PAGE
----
fb - voice of agriculture
June 2005

Farm Bureau: A Friend When in Need


Bob Stallman
President
American Farm Bureau
By Bob Stallman
President, American Farm Bureau

A wise man once said, “If the only tool you have is a hammer, you tend to see every problem as a nail.” When a crisis arises, many organizations are unable to effectively deal with the emergency due to limited resources and lack of a broad understanding of what’s at hand. Typically, the hammer is the only device in their toolbox.

Because Farm Bureau is a general farm organization, we see the big picture of American agriculture. That perspective gives us a full view of the many challenges and opportunities presented to each facet of our industry. Because our scope is multi-issue and multi-commodity, the very structure of Farm Bureau is comprehensive from the standpoint of organization and staff resources. There are few, if any, agriculture issues out there today where we do not possess a hefty level of expertise and knowledge – either at the national, state or county level.

In essence, Farm Bureau is the toolbox.

A Helping Hand

Whenever anyone in agriculture is facing a crisis, Farm Bureau is there to step in and help them through it. The organization has all the tools to respond to perceived crisis situations. From top to bottom we have resources in the communications, policy, economic and legal arenas to provide the kind of support that is needed in times of uncertainty. We have all the resources in place to make us a partner to production agriculture when extraordinary scenarios require extraordinary attention.

This was driven home during a Bovine Spongiform Encephalopathy scare, which turned out to be a false alarm, right before Thanksgiving of last year. Everyone – from regulators to reporters – came swooping in. Locals were scared, almost to the point of paralysis, not knowing what to do, what to say, who to say it to or even who to trust. While individuals at the local level may not have been prepared to handle the scenario, the state Farm Bureau was. Farm Bureau at all levels – national, state and county – worked seamlessly to preserve consumer confidence in beef and protect member interests. Farm Bureau had the tools and the relationships within agriculture and government to bring a sense of order and restore a degree of calm to the potential crisis.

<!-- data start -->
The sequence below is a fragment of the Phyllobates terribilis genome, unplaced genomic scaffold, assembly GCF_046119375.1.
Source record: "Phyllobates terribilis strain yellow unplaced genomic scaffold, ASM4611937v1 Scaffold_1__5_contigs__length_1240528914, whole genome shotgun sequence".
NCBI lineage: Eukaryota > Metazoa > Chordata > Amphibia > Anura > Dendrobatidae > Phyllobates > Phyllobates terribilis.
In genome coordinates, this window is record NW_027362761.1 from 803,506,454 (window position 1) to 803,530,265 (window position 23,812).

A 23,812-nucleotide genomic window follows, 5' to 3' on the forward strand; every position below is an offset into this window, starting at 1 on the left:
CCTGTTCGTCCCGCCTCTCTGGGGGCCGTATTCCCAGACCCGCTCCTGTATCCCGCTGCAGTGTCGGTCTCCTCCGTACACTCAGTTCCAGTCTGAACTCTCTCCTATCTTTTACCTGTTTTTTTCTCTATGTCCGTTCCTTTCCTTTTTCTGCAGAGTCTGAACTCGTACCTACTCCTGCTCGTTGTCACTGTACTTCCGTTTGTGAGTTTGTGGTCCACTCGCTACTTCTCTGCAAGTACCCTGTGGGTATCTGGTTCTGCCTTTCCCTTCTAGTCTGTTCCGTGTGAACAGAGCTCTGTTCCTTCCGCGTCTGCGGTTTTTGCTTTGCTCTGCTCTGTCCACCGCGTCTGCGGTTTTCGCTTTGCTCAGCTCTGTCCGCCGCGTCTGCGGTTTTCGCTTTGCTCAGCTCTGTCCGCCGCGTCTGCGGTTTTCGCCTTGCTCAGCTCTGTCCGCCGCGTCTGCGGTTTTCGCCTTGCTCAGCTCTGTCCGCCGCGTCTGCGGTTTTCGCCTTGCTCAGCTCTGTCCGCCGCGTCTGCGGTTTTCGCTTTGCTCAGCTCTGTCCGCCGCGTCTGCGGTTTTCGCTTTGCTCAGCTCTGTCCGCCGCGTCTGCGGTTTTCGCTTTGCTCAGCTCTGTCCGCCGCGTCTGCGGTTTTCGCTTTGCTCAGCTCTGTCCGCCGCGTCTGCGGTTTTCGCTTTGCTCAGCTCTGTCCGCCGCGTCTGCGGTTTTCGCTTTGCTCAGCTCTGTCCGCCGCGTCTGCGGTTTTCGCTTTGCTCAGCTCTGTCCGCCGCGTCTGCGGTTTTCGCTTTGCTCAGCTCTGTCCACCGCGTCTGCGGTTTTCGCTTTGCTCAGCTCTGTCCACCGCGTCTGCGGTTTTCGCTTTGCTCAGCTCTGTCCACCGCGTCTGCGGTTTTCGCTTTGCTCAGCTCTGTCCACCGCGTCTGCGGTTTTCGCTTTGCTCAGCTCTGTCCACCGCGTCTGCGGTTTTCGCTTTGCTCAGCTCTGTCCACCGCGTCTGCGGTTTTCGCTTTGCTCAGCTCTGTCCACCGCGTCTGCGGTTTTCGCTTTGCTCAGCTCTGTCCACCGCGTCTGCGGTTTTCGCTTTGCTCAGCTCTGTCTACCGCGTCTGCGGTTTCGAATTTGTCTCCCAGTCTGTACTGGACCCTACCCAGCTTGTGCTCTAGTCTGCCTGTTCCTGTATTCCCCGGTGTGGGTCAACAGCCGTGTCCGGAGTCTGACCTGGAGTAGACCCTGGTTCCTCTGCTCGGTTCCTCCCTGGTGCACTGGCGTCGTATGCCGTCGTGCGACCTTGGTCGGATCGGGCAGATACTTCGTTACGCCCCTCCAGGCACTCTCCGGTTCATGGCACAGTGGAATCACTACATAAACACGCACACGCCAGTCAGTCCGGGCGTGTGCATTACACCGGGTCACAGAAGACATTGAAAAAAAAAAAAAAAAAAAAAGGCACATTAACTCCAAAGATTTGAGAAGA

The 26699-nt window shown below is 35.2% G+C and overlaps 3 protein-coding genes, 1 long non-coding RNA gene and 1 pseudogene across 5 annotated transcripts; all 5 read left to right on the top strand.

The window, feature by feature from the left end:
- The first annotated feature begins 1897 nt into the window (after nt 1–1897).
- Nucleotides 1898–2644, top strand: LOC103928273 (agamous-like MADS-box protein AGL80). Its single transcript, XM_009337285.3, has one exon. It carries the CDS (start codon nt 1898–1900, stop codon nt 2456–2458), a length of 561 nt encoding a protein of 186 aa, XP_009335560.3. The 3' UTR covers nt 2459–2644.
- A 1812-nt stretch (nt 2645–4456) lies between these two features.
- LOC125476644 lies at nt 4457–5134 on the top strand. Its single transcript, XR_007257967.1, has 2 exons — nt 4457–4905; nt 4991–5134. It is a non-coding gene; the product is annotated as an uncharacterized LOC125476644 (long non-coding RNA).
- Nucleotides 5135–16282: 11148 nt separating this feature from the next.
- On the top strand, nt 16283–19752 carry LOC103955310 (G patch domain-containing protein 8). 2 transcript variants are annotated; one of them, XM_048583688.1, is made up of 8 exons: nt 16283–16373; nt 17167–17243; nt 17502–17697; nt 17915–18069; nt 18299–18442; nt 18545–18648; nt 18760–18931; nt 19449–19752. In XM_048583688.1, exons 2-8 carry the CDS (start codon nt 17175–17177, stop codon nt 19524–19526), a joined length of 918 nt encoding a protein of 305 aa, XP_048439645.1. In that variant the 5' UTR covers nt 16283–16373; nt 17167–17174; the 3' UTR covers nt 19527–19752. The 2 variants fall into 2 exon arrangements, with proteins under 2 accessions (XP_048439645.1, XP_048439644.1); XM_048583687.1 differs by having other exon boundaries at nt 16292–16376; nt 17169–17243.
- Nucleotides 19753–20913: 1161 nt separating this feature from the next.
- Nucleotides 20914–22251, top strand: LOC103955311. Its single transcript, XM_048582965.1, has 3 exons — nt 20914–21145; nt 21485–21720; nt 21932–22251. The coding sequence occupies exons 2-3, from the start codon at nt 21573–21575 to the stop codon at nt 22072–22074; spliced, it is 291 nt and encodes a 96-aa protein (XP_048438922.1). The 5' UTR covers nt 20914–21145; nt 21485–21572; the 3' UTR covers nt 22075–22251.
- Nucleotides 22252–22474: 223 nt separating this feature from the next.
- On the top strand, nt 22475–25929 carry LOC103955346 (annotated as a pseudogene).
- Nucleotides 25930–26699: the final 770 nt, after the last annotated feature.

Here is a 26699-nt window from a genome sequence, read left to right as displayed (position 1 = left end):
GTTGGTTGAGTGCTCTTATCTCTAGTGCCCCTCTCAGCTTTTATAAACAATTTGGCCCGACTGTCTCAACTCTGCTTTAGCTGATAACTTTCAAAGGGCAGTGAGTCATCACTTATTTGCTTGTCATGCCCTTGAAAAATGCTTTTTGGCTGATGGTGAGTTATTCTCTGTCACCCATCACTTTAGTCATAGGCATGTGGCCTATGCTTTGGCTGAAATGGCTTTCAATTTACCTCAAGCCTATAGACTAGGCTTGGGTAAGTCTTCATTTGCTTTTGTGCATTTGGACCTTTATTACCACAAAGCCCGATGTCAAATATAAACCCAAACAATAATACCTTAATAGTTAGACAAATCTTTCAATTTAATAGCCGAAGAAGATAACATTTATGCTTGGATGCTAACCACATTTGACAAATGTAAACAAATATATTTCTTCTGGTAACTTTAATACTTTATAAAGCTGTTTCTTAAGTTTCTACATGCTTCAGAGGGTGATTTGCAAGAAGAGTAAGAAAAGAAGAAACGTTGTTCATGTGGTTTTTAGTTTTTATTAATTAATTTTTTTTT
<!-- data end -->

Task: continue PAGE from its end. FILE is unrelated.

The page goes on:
I like to use the analogy that when the ox is in the ditch, it is no longer a matter of wringing your hands wondering how it happened. It is time to embark on a plan, hitch the yoke to a new ox and commence efforts to put the cart back on the road. Farm Bureau has the ability to do that in any crisis scenario because we have been through the battles. And while individuals involved may not always be ready, we are prepared, and we can serve as a friend and trusted resource to Farm Bureau members in a time of emergency. Farm Bureau is just a phone call away.

An Opportunity When Least Expected

When written in Chinese, the word ‘crisis’ is composed of two characters. One represents danger and the other represents opportunity. Call me optimistic, but I like to look at a crisis situation as an opportunity for change and growth. No matter what, it is a learning experience – one that will leave you better prepared for the next go-round.

Farmers, more so than most folks, have had our share of adversity, but we have typically come out a lot stronger – and a lot wiser – than before. Because we stick together during emergencies and provide a shoulder to lean on until the crisis is averted, our industry and our organization are stronger and more prepared. Your Farm Bureau is ready to meet the next challenge head-on.

So, the next time you find yourself in a situation where you need a wrench, screw driver or that ‘ol trusty hammer, call on Farm Bureau. Our toolbox is well broken-in and has seen a good amount of rugged service, but we still have the sharpest tools in the shed.